Perhaps Sensenbrenner – who was accompanied by an aide – assumed it was safe to crack wise about the first lady’s posterior in such a heavily Republican area. But, as the old saying goes, this is what happens when you assume.

Ann Marsh-Meigs, a church member who heard Sensenbrenner’s remarks, said he took several swipes at the first lady on Dec. 10. . . .“He then talked about how different first ladies have had different projects – Laura Bush and literacy – and he named two or three others,” Marsh-Meigs said in an interview last week. “And then he said, ‘And Michelle Obama, her project is obesity. And look at her big butt.’”

“That’s basically what he said,” she continued. “It was a combination of her work on obesity and her shape.”

When confronted by a woman in attendance, who sought to highlight Mrs. Obama’s wonderful qualities, Rep Sensenbrenner responded by noting that “Michelle should practice what she preaches – ‘she lectures us on eating right while she has a large posterior herself.’”

History reveals that the unmasking and over-sexualization of black bodies is a longstanding practice central to American popular culture. As Bobo (1995) states: “Representations of black women in mainstream media constitute a venerable tradition of distorted and limited imagery” (p. 33). Rather than constituting black women as “specific victims of the lust of [white] brutes,” dominant representations have posited black women as sexually deviant, aggressive, domineering or wretched victims – as mammies or jezebels (Hansberry, 1960).

Black women’s bodies have historically garnered negative attention in the public sphere; the black female form has posed as both a threat and a cheap, yet addictive, commodity within American culture. Within the realm of popular culture Janet Jackson’s breasts, like Jennifer López’s and Beyonce’s behinds, have elicited incredibly prurient commentary highlighting both the exotic determination and demonization of female bodies of color. This history endures through these comments that rely on the fragmentation of Michelle Obama’s body.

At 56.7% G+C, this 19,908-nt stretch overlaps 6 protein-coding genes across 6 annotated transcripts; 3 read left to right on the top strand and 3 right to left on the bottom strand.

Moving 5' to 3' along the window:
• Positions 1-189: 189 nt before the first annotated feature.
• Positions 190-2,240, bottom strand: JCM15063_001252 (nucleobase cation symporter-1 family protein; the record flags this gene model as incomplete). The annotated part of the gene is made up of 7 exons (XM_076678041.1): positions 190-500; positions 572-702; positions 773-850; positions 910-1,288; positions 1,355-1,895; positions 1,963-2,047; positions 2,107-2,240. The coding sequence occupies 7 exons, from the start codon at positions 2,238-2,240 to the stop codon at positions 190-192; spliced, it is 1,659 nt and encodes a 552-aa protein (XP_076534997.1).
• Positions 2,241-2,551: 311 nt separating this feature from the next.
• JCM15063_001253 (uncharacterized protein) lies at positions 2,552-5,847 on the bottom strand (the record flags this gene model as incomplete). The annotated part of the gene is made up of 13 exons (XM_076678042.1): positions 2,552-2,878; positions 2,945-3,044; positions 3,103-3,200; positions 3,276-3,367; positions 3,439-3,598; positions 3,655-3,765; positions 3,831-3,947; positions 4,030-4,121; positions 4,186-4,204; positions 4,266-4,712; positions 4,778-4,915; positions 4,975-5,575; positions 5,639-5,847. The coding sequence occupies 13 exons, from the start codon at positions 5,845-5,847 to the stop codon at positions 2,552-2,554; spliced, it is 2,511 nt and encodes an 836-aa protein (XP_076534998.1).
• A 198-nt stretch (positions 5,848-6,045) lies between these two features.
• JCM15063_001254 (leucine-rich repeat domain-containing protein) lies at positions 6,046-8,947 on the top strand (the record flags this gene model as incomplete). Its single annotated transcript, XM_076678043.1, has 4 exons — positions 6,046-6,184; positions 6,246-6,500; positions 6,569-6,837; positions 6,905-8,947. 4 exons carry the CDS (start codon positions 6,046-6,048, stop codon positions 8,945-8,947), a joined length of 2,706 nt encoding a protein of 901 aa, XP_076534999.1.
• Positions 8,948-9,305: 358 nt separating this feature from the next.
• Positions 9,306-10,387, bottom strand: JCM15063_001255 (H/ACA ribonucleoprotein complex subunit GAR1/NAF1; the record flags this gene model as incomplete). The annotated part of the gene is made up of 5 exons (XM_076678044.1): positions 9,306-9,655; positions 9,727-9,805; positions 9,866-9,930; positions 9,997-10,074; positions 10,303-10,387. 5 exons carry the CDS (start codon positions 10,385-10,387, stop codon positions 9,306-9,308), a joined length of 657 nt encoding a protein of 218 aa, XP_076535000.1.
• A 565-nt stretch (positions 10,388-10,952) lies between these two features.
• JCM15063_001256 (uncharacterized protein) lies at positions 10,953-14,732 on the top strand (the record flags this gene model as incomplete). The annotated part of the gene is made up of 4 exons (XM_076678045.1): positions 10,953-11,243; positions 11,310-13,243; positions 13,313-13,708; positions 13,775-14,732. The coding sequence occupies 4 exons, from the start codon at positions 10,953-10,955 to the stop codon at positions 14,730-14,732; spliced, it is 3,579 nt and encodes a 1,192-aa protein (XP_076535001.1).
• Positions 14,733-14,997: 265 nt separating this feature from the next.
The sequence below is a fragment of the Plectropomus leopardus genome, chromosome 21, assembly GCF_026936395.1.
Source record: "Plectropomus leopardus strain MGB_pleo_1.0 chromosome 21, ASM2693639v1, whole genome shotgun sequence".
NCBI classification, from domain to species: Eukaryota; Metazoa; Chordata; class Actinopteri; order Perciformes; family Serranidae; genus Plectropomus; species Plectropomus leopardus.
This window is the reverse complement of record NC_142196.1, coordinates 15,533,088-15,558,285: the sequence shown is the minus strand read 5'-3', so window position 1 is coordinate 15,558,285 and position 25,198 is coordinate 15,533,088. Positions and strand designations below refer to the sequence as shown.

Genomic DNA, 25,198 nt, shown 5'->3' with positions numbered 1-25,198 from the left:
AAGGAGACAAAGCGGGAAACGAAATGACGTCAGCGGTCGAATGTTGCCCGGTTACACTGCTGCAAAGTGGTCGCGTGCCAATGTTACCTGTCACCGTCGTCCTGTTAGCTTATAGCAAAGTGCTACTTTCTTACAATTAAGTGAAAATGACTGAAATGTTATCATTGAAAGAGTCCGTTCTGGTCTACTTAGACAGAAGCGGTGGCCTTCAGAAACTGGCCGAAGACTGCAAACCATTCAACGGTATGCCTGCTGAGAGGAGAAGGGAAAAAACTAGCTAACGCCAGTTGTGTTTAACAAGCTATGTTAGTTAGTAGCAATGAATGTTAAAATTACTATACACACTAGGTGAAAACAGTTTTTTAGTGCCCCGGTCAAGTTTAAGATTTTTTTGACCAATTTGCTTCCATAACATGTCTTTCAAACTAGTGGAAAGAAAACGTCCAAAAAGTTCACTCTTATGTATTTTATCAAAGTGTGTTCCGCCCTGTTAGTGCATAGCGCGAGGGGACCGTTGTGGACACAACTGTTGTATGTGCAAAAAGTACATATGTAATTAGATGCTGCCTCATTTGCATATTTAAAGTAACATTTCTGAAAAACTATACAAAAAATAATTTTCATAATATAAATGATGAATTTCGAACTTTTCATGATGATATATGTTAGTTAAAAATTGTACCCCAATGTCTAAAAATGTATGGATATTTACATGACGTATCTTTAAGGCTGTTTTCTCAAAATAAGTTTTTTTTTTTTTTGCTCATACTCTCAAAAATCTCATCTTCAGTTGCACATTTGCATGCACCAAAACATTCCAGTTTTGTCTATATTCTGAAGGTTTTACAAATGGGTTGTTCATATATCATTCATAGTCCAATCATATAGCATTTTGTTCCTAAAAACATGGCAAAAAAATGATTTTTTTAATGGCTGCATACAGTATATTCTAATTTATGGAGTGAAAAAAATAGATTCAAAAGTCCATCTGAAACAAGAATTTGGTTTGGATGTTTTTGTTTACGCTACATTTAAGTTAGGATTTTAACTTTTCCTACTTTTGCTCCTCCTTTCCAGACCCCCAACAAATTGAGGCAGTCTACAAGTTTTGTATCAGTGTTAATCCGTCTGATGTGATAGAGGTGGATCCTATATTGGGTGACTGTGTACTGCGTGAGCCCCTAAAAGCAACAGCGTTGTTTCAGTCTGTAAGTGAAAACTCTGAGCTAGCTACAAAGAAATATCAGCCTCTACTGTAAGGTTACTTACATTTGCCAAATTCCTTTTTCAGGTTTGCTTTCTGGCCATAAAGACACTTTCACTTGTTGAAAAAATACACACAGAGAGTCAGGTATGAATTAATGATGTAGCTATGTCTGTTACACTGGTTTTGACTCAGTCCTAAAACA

Continue reading @ Attacking the Black Woman | Loop21.

The Tim Tebow Affect or Celebrating Whiteness? | Loop21

The Tim Tebow Effect or Celebrating Whiteness?

By David J. Leonard and James Braxton Peterson

Tim Tebow is ubiquitous. Everywhere we look, Tim Tebow is there. Whether celebrating his “accomplishments,” attributing the Broncos season to his comeback heroics, reflecting on his now famous on-field genuflections, or debating his treatment by media and fans alike, Tim Tebow has captured the national imagination.